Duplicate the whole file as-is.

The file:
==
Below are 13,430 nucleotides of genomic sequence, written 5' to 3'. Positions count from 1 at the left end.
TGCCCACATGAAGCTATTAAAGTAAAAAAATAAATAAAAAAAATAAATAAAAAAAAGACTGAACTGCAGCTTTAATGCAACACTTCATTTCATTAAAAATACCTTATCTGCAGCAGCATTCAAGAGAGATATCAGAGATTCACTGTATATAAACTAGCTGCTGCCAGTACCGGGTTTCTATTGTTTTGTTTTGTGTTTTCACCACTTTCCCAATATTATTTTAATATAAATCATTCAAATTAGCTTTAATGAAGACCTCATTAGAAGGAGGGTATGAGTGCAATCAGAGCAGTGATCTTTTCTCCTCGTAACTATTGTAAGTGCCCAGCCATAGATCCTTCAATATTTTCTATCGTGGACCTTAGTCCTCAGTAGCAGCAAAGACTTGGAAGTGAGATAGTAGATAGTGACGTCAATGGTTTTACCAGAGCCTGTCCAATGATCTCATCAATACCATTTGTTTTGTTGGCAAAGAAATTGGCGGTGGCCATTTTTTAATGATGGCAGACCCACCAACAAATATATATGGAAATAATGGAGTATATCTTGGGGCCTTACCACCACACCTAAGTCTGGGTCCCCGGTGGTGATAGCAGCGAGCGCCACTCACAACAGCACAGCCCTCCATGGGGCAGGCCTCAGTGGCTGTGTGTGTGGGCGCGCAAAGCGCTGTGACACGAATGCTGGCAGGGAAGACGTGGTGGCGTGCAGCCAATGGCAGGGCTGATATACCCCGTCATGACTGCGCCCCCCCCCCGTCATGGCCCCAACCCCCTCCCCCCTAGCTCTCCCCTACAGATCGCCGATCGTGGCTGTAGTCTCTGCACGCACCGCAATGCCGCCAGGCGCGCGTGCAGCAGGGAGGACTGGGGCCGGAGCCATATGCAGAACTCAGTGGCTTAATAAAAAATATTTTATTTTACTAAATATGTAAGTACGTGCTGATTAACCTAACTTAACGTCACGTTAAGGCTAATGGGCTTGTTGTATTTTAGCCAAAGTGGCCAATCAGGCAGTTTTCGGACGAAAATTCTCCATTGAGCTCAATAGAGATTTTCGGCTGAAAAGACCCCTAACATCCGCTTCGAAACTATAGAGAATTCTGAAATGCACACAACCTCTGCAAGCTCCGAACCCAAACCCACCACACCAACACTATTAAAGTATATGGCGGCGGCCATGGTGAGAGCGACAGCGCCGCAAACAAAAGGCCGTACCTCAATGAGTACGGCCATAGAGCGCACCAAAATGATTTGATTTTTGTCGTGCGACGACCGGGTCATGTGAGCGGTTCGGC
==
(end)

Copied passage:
Below are 13,430 nucleotides of genomic sequence, written 5' to 3'. Positions count from 1 at the left end.
TGCCCACATGAAGCTATTAAAGTAAAAAAATAAATAAAAAAAATAAATAAAAAAAAGACTGAACTGCAGCTTTAATGCAACACTTCATTTCATTAAAAATACCTTATCTGCAGCAGCATTCAAGAGAGATATCAGAGATTCACTGTATATAAACTAGCTGCTGCCAGTACCGGGTTTCTATTGTTTTGTTTTGTGTTTTCACCACTTTCCCAATATTATTTTAATATAAATCATTCAAATTAGCTTTAATGAAGACCTCATTAGAAGGAGGGTATGAGTGCAATCAGAGCAGTGATCTTTTCTCCTCGTAACTATTGTAAGTGCCCAGCCATAGATCCTTCAATATTTTCTATCGTGGACCTTAGTCCTCAGTAGCAGCAAAGACTTGGAAGTGAGATAGTAGATAGTGACGTCAATGGTTTTACCAGAGCCTGTCCAATGATCTCATCAATACCATTTGTTTTGTTGGCAAAGAAATTGGCGGTGGCCATTTTTTAATGATGGCAGACCCACCAACAAATATATATGGAAATAATGGAGTATATCTTGGGGCCTTACCACCACACCTAAGTCTGGGTCCCCGGTGGTGATAGCAGCGAGCGCCACTCACAACAGCACAGCCCTCCATGGGGCAGGCCTCAGTGGCTGTGTGTGTGGGCGCGCAAAGCGCTGTGACACGAATGCTGGCAGGGAAGACGTGGTGGCGTGCAGCCAATGGCAGGGCTGATATACCCCGTCATGACTGCGCCCCCCCCCCGTCATGGCCCCAACCCCCTCCCCCCTAGCTCTCCCCTACAGATCGCCGATCGTGGCTGTAGTCTCTGCACGCACCGCAATGCCGCCAGGCGCGCGTGCAGCAGGGAGGACTGGGGCCGGAGCCATATGCAGAACTCAGTGGCTTAATAAAAAATATTTTATTTTACTAAATATGTAAGTACGTGCTGATTAACCTAACTTAACGTCACGTTAAGGCTAATGGGCTTGTTGTATTTTAGCCAAAGTGGCCAATCAGGCAGTTTTCGGACGAAAATTCTCCATTGAGCTCAATAGAGATTTTCGGCTGAAAAGACCCCTAACATCCGCTTCGAAACTATAGAGAATTCTGAAATGCACACAACCTCTGCAAGCTCCGAACCCAAACCCACCACACCAACACTATTAAAGTATATGGCGGCGGCCATGGTGAGAGCGACAGCGCCGCAAACAAAAGGCCGTACCTCAATGAGTACGGCCATAGAGCGCACCAAAATGATTTGATTTTTGTCGTGCGACGACCGGGTCATGTGAGCGGTTCGGC